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The Onion A/V Club Reviews – Rick And Morty: “Rick Potion #9”

On 27, Jan 2014 | In Press & News | By SBI

Love potions are gross. For decades—centuries, even—people have told stories about magical concoctions that will win the hearts of the woman or man of their dreams, and the patina of fantasy (or an inability to grasp the finer points of individual rights) always makes it sound sort of romantic and sappy, even if the effort is doomed to fail. Besides, most everyone has been there; even if (hopefully) we haven’t tried to dose the object of our unrequited affections, the desire to want someone who doesn’t want you back is pretty universal. Infatuation makes it harder to see where certain lines are, and the idea that there might be some simple solution that would circumvent all the terrifying, tedious steps of flirtation, conversation, risk, and the ever-present fear of rejection, is mighty tempting. But still: love potions are gross.

As Rick points out near the end of “Rick Potion #9,” they’re just roofies with a different name. You aren’t trying to build a relationship with a person you care about, you’re trying to cheat-code your way through their subconscious and turn an individual with agency and personality into an object programmed for fucking. The punchline isn’t that it doesn’t work out; the punchline is that you were a big enough ass to think it could work at all.In Morty’s defense, he is just a kid, and teenagers don’t tend to have the best sense of perspective when it comes to putting the rights of others ahead of their own throbbing biological urges. And when he demands Rick help him out in his pursuit of Jessica, he has, from a certain perspective, a bit of a point; while the specific request is creepy and gross, Rick has asked a lot out of Morty in the past, and Morty hasn’t had all that much to show for it, apart from still being alive and everything. “Rick Potion #9” is another episode where the story hinges on a family member asking Rick for help, and that help going fantastically awry. It’s a fertile ground for plot, because both the request, and the inevitably horrible result, make sense.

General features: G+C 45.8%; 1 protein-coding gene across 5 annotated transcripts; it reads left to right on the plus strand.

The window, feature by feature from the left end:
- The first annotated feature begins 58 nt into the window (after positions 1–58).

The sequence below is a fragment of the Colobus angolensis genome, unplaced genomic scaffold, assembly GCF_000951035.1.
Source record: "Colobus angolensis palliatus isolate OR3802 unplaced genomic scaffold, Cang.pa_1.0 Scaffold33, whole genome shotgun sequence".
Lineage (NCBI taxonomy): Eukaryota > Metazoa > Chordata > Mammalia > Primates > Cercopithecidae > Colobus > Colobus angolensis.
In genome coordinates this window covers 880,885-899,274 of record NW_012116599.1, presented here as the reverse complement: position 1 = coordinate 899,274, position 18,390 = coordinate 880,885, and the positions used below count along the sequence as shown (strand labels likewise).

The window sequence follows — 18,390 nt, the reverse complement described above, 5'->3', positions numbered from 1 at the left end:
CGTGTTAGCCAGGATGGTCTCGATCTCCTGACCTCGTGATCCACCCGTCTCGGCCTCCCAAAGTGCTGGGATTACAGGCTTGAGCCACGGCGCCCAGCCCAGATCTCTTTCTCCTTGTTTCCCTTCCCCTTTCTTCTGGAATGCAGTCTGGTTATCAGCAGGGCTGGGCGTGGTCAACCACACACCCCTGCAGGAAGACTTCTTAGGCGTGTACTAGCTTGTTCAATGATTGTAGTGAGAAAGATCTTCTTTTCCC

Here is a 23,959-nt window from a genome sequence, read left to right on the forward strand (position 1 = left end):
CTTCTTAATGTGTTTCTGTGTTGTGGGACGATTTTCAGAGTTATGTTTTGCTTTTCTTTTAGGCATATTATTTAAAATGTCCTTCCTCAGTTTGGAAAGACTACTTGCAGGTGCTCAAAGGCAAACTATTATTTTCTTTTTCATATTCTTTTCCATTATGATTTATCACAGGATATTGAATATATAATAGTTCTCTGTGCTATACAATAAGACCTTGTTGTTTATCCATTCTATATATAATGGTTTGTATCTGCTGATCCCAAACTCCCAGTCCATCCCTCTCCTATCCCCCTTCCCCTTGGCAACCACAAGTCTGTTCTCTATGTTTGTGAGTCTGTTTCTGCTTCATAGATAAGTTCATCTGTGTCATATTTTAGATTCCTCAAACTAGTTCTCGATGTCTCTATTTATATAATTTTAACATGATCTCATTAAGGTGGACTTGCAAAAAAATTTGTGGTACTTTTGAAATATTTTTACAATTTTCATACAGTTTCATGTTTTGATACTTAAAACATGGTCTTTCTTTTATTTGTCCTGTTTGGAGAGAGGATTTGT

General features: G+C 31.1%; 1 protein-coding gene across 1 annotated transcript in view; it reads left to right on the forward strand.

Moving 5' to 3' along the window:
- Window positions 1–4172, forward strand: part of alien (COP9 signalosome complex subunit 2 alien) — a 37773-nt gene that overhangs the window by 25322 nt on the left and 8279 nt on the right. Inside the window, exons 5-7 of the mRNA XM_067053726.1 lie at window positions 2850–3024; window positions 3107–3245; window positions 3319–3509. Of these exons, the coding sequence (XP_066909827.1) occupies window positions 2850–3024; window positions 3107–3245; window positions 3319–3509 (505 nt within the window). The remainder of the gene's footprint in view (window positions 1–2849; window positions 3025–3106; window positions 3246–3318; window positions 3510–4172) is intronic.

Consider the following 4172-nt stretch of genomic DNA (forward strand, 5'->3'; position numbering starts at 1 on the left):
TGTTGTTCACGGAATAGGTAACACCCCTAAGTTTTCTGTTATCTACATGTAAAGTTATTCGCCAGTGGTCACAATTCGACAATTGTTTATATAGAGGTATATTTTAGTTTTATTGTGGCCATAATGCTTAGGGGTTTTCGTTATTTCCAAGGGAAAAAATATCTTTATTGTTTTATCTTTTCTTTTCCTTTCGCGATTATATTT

There’s a reason “The Monkey’s Paw” is a story that keeps getting retold, and it’s not just because we like gusts of wind that might have been zombies. The promise of a quick fix to our problems is such a powerful lure that the consequences don’t really enter into the decision making process. Morty asks Rick if there’s any potential side effects from the potion, because he’s not a complete idiot; yet if he was thinking clearly at all he’d realize that of course there will be side effects, whatever Rick says. (In this case it’s a “No,” followed by an unheard, “Unless she has the flu.”) But the moment before you make the wish, or grab the potion, or use the mad science that will ultimately lead to the downfall of civilization as we know it, you don’t really care.

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